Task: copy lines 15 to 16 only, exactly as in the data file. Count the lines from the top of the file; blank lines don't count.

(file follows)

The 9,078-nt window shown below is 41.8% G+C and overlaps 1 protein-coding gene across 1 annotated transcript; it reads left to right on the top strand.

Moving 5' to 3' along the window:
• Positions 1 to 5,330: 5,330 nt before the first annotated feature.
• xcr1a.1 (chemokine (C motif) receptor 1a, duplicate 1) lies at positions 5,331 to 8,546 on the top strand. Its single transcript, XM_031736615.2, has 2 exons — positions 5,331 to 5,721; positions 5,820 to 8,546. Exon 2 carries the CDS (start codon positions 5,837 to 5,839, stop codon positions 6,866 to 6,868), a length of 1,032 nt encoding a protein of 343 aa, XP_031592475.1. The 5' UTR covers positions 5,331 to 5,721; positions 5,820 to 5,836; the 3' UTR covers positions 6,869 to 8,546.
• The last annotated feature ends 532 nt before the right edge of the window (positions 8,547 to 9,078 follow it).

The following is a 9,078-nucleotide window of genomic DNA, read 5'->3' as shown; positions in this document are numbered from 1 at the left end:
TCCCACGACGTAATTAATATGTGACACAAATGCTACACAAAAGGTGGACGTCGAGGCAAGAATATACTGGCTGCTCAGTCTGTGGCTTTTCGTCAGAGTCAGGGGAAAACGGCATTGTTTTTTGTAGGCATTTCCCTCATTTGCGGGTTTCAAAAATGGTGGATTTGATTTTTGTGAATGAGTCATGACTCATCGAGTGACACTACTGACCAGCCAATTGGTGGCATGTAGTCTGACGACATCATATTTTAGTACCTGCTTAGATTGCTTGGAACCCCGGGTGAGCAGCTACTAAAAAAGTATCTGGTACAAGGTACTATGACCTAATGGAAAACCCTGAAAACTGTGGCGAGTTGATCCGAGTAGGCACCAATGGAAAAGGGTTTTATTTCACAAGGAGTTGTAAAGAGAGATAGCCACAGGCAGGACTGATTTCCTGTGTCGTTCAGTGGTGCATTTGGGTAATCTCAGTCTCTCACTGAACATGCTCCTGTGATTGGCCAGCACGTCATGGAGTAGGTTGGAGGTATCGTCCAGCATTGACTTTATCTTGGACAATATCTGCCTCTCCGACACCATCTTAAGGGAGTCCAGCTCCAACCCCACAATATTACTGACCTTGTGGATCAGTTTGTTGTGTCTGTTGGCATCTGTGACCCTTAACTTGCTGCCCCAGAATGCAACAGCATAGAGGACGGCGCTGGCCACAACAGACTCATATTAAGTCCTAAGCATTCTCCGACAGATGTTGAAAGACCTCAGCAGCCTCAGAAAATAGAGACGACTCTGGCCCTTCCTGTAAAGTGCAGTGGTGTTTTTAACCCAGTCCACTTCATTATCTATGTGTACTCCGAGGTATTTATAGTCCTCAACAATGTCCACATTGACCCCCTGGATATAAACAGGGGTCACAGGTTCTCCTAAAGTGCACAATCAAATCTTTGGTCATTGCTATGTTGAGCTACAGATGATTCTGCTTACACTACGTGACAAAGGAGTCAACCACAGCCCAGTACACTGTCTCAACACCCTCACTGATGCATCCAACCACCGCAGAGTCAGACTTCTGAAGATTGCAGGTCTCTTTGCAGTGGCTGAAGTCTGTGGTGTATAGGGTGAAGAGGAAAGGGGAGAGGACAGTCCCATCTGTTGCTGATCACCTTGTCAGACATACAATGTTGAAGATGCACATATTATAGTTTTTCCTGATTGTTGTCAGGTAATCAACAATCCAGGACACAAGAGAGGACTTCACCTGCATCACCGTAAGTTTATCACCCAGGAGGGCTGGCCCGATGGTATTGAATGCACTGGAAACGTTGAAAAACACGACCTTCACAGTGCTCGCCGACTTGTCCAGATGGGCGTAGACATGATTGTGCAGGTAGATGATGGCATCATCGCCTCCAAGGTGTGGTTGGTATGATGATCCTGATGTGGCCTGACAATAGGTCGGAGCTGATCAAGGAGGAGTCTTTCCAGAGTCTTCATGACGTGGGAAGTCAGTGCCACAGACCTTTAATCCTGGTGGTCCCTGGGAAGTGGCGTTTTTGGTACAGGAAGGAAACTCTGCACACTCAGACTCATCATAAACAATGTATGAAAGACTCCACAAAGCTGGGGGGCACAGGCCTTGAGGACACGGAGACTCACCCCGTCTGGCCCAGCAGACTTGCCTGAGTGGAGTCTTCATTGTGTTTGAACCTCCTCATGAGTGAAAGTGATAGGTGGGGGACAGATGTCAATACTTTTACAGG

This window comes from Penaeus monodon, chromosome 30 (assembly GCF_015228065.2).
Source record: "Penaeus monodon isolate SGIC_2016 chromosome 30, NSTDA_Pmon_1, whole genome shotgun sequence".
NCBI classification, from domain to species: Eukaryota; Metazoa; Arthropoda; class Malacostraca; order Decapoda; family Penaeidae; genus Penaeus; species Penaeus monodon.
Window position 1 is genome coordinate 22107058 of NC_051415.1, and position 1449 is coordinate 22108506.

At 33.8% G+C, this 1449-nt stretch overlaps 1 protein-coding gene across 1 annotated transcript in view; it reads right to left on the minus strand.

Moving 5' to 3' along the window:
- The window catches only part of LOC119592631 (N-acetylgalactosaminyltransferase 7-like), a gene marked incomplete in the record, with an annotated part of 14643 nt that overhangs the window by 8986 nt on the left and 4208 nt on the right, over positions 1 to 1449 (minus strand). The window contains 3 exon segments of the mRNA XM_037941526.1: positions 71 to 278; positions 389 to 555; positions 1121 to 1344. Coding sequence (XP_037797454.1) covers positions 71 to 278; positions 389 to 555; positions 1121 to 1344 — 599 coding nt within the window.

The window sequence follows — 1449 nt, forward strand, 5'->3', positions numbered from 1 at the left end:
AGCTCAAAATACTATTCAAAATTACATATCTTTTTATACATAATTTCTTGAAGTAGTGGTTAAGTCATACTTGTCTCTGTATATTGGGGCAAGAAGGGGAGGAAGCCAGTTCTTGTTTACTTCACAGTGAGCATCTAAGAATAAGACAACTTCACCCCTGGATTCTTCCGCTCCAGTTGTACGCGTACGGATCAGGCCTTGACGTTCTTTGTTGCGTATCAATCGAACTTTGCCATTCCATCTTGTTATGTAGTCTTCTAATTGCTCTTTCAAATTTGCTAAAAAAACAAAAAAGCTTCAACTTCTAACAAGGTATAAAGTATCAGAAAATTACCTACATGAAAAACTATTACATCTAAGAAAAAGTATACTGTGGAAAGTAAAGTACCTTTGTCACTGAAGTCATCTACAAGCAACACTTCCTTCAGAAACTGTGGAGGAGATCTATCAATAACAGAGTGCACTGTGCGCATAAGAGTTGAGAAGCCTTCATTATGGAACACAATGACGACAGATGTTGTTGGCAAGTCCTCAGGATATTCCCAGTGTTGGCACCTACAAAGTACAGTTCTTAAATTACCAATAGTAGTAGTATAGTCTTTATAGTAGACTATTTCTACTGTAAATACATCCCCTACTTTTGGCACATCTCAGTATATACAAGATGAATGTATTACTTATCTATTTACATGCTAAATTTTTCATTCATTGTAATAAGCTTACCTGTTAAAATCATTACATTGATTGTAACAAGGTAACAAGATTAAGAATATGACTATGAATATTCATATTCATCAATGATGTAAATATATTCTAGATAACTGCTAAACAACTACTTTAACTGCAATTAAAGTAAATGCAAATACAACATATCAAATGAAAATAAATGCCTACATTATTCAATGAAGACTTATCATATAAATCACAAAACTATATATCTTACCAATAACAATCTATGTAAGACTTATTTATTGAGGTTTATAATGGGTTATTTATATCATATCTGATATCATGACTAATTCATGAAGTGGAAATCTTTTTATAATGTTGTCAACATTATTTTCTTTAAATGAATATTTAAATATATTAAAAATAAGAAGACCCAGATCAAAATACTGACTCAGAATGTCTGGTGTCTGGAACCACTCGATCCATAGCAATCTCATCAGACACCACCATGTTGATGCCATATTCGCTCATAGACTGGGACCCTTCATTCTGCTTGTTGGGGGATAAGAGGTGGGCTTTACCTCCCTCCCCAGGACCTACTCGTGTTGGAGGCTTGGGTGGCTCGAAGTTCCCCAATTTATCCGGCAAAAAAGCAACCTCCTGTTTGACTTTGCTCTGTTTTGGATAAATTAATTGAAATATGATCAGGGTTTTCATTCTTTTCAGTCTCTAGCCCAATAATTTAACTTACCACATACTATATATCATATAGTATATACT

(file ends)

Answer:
The window sequence follows — 1449 nt, forward strand, 5'->3', positions numbered from 1 at the left end:
AGCTCAAAATACTATTCAAAATTACATATCTTTTTATACATAATTTCTTGAAGTAGTGGTTAAGTCATACTTGTCTCTGTATATTGGGGCAAGAAGGGGAGGAAGCCAGTTCTTGTTTACTTCACAGTGAGCATCTAAGAATAAGACAACTTCACCCCTGGATTCTTCCGCTCCAGTTGTACGCGTACGGATCAGGCCTTGACGTTCTTTGTTGCGTATCAATCGAACTTTGCCATTCCATCTTGTTATGTAGTCTTCTAATTGCTCTTTCAAATTTGCTAAAAAAACAAAAAAGCTTCAACTTCTAACAAGGTATAAAGTATCAGAAAATTACCTACATGAAAAACTATTACATCTAAGAAAAAGTATACTGTGGAAAGTAAAGTACCTTTGTCACTGAAGTCATCTACAAGCAACACTTCCTTCAGAAACTGTGGAGGAGATCTATCAATAACAGAGTGCACTGTGCGCATAAGAGTTGAGAAGCCTTCATTATGGAACACAATGACGACAGATGTTGTTGGCAAGTCCTCAGGATATTCCCAGTGTTGGCACCTACAAAGTACAGTTCTTAAATTACCAATAGTAGTAGTATAGTCTTTATAGTAGACTATTTCTACTGTAAATACATCCCCTACTTTTGGCACATCTCAGTATATACAAGATGAATGTATTACTTATCTATTTACATGCTAAATTTTTCATTCATTGTAATAAGCTTACCTGTTAAAATCATTACATTGATTGTAACAAGGTAACAAGATTAAGAATATGACTATGAATATTCATATTCATCAATGATGTAAATATATTCTAGATAACTGCTAAACAACTACTTTAACTGCAATTAAAGTAAATGCAAATACAACATATCAAATGAAAATAAATGCCTACATTATTCAATGAAGACTTATCATATAAATCACAAAACTATATATCTTACCAATAACAATCTATGTAAGACTTATTTATTGAGGTTTATAATGGGTTATTTATATCATATCTGATATCATGACTAATTCATGAAGTGGAAATCTTTTTATAATGTTGTCAACATTATTTTCTTTAAATGAATATTTAAATATATTAAAAATAAGAAGACCCAGATCAAAATACTGACTCAGAATGTCTGGTGTCTGGAACCACTCGATCCATAGCAATCTCATCAGACACCACCATGTTGATGCCATATTCGCTCATAGACTGGGACCCTTCATTCTGCTTGTTGGGGGATAAGAGGTGGGCTTTACCTCCCTCCCCAGGACCTACTCGTGTTGGAGGCTTGGGTGGCTCGAAGTTCCCCAATTTATCCGGCAAAAAAGCAACCTCCTGTTTGACTTTGCTCTGTTTTGGATAAATTAATTGAAATATGATCAGGGTTTTCATTCTTTTCAGTCTCTAGCCCAATAATTTAACTTACCACATACTATATATCATATAGTATATACT